It isn’t rocket science, it’s just developing relationships. That can be as simple as sending a congratulatory text after a win, or asking a question about a defensive concept. Share articles that you find interesting. Watching an opponent they may play later? Send them a brief scouting report. Even if they don’t use it, most of the time they will appreciate that you thought of them.

Another major takeaway is to not be afraid to ask to visit a practice. The worst thing a coach can say is no. Be respectful and interested in what the coaches have to say, and don’t be nervous to be open about your career goals. Coaches are busy people, and more than likely get hit up for favors all of the time. The key, in both my experience and for coaches I talk to, is to provide value. Value comes in many forms, whether it be tangible in scouting reports, graphics, or video, or even the intangibles, such as passion, attitude, and willingness to learn.

Although these visits were nothing formal, I almost treated them like interviews because, in a way, they were. Impressions matter, and I wanted to make a strong and lasting one.

Onward and Upward

There is no guarantee I will be employed in basketball this spring. It’s a scary feeling, I can’t even lie. Last summer, I dug ditches and took trash out at IKEA to make ends meet, and I very well may have to do the same this summer. I am prepared for that, but would not prefer it.

I’m willing to coach anywhere, at any level: NBA, FIBA, D1, DII, DIII, NAIA, even JC! New York City? I’ll do it. Nome, Alaska? Put me on the next flight. Seoul, South Korea? I’ll need to invest in Rosetta Stone to learn the language, but I’ll go there if that’s what it takes. I just want to be able to contribute, and fulfill my coaching dream.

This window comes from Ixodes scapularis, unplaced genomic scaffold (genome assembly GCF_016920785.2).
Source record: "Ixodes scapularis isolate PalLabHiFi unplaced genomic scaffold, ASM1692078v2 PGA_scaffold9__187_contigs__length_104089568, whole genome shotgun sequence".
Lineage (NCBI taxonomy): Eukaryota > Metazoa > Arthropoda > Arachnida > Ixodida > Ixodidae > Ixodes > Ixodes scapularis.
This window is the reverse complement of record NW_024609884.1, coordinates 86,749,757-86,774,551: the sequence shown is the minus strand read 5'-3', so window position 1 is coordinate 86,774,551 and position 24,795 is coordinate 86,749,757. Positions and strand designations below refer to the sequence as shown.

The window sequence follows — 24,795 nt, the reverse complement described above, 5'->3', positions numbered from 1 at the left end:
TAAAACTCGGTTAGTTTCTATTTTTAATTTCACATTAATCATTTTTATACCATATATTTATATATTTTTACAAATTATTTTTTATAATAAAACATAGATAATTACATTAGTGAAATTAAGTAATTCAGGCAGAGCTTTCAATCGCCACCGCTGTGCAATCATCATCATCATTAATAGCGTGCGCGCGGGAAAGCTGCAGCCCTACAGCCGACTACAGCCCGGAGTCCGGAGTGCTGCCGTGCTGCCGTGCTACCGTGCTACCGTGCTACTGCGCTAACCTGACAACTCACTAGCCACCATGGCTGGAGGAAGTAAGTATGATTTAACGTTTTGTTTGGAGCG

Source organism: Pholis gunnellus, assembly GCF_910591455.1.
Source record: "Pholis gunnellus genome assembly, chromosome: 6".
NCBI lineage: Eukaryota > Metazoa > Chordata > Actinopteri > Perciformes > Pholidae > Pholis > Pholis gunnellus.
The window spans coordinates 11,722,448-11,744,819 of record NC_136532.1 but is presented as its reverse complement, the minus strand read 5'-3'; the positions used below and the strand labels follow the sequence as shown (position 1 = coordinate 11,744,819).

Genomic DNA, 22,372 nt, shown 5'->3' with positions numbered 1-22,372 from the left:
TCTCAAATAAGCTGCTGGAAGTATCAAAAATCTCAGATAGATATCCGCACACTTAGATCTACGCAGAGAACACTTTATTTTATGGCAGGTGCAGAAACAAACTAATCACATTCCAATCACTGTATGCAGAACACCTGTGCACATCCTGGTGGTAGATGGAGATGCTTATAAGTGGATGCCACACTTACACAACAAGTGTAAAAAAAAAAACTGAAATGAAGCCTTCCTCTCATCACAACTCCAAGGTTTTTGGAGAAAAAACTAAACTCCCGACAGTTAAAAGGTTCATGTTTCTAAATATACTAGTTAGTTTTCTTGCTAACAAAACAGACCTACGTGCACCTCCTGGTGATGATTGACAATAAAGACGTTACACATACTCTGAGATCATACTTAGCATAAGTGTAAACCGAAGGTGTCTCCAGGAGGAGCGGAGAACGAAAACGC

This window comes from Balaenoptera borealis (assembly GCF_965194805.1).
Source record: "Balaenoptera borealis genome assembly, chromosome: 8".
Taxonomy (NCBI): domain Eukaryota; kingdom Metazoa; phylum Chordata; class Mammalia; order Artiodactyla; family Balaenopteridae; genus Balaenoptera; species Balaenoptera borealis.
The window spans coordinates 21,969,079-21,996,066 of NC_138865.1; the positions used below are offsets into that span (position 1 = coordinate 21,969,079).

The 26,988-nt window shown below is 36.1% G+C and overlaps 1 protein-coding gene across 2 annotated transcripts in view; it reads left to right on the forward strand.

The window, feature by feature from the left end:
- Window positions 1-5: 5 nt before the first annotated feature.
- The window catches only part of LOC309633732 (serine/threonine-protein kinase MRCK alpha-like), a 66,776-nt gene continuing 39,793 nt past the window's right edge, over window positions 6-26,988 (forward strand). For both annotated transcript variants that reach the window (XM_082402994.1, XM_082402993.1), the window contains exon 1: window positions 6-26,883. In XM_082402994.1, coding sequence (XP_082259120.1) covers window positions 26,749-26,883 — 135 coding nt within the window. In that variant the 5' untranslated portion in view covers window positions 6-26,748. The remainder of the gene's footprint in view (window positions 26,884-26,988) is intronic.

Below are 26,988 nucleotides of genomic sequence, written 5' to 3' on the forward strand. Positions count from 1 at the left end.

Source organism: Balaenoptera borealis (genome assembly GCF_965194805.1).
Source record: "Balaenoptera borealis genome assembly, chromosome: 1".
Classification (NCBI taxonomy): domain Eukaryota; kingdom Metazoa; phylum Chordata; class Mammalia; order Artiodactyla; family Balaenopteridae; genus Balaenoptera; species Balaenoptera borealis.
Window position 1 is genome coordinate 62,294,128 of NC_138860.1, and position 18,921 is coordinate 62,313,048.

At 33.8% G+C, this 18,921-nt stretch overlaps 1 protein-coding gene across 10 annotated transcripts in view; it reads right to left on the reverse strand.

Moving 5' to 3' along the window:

However, it is important to control what you can control, and one of the things I can control is how I invest my time: visiting coaches, and learn new things, and being the best intern I can possibly be for FastModel. So, that’s what I did. This spring, I’ll be at the men’s Final Four in Minneapolis, doing more networking.

FastModel will have a booth at the NABC convention, so stop by and say hello – especially if you’re looking to hire a passionate, hard working, and versatile staff member that can contribute in many ways – including graphics, video, recruiting, scouting, analytics, as well as XsOs.

My digital resume is linked here, and I look forward to meeting you all in April!


More from Matt Barnthouse: All Plays and Drills | 1-3-1 Zone Defense Breakdown | Twitter

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Matt Barnthouse

Matt Barnthouse

Content Intern at FastModel Sports
Matt Barnthouse is a content intern at FastModel Sports while completing his Master's Degree in Organizational Communication and Leadership from University of Cincinnati, where he teaches Public Speaking and works with several D1 teams helping them with recruiting graphics and advanced statistics. Barnthouse has over seven years experience working at the youth, high school, and Division I levels of basketball, including four years as a student manager at Ole Miss, as well as coaching stints at Mick Cronin Basketball Camps and Camp Androscoggin. Barnthouse is seeking a job in basketball following the 2018-19 season. You can follow Barnthouse on Twitter @MattBarnthouse.